Barsotti ’12 Signs Pro Baseball Contract

Michael Barsotti ’12, signed a contract to pitch for the minor league Joliet Slammers of the independent Frontier League. Barsotti, a government major, is Wesleyan’s all time strike-out leader. In his first appearance for Joliet he threw a scoreless inning in relief and did not allow a batter to reach base. More on Barsotti can be found here.

Bonin Meets With European Bank Economists

John Bonin, the the Chester D. Hubbard Professor of Economics and Social Science.

In the midst of the banking crisis affecting the euro, John Bonin found himself in June offering banking advice to two countries that are members of the European Union, but have yet to join the monetary union linked by the euro.

Bonin, the Chester D. Hubbard Professor of Economics and Social Science, professor of economics, gave the keynote address during the Annual Conference of the European Association for Banking and Financial History on June 7. The event was co-sponsored by National Bank of Romania in Bucharest, Romania. The address was titled “Two Decades of Foreign Banking in Emerging Europe: the Devil is in the Details.”

Romania is not yet in the European Monetary Union but its entry has been discussed during the last few years. Still it is likely linked to the European economy and Bonin’s presentation focused on the role of the six large international European banks in the Central and East European economies.

“The banking sectors of these countries have basically been taken over by these foreign banks,” Bonin says. “I traced the role of these banks in the retail credit, including mortgage, booms in the pre-financial crisis period. I then examined the differential responses across countries to the financial crisis and linked this to the structure of their banking sectors.”

Bonin shared the stage with Mugur Isarescu, the Governor of the National Bank of Romania, drawing extensive coverage from the Romanian and European news media.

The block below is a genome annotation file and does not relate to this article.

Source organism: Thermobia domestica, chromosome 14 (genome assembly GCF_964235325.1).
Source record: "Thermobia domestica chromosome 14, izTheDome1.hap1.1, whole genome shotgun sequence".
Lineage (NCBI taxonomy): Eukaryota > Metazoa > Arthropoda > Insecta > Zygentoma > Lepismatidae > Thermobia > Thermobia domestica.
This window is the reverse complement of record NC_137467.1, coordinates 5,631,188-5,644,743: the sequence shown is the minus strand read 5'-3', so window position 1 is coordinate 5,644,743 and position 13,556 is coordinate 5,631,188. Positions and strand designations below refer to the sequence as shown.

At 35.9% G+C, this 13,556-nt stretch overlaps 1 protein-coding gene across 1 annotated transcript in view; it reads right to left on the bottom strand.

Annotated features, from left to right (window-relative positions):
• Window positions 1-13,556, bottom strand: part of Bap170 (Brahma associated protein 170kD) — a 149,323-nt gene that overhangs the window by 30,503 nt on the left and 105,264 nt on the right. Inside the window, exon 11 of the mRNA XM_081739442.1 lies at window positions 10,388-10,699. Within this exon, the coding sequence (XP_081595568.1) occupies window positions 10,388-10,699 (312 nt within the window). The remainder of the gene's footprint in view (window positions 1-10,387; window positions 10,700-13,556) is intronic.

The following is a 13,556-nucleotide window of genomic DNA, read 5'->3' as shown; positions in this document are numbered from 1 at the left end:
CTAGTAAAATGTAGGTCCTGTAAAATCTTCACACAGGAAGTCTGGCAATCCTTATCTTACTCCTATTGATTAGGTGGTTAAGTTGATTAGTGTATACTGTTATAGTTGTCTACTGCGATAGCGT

Redfield, Herbst Discuss Transit of Venus on Fox 61

Bill Herbst discusses the Venus transit on Fox 61 news.

On a feature for Fox 61, Seth Redfield, assistant professor of astronomy, and Bill Herbst, chair and the John Monroe Van Vleck Professor of Astronomy, discussed the transit of Venus across the Sun, and showed viewers how Wesleyan would be marking the event with public viewings from Van Vleck Observatory.

“So here we have a case, where we can see the affect of a planet on a star, close up,” Herbst said in the feature, which aired on June 5.

The next transit won’t happen intil 2017.

“It’s a very wonderful opportunity to learn something new about planets and their atmospheres and solar systems in general,” Redfield said.

Wesleyan’s 3-Year Degree Path Shows Leadership

An OpEd in The Wall Street Journal (subscription required) by Fay Vincent applauded the introduction of Wesleyan’s three-year degree path. The option allows participants to save as much as $50,000 a year. The piece goes on to discuss other measures that can make universities and colleges more efficient an says in part that such “reforms have often been led by the elite schools with high academic rankings.”

A PDF of the piece can be found here.

Astronomers: Jupiter-Sized Planet Slowly Dissolving

CBS News reports that Seth Redfield, assistant professor of astronomy and Adam Jensen, visiting assistant professor of astronomy, have observed a planet the size of Jupiter called HD 189733b, which is about 63 light years from Earth–a virtual next-door neighbor in astronomical terms, that is dissolving, albeit very, very slowly. Redfield and Jensen have documented that HD 189733b, a gas giant, is discharging significant amounts of atomic hydrogen into space. They reported on this phenomenon in a paper titled “A Detection of Ha In An Exoplanetary Exosphere,” will appear in the June 1 issue of The Astrophysical Journal.

The Wesleyan Connection also ran a story about the discovery.